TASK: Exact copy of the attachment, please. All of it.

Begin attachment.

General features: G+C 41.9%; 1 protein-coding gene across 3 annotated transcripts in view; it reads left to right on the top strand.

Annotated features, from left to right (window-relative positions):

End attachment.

General features: G+C 41.9%; 1 protein-coding gene across 3 annotated transcripts in view; it reads left to right on the top strand.

Annotated features, from left to right (window-relative positions):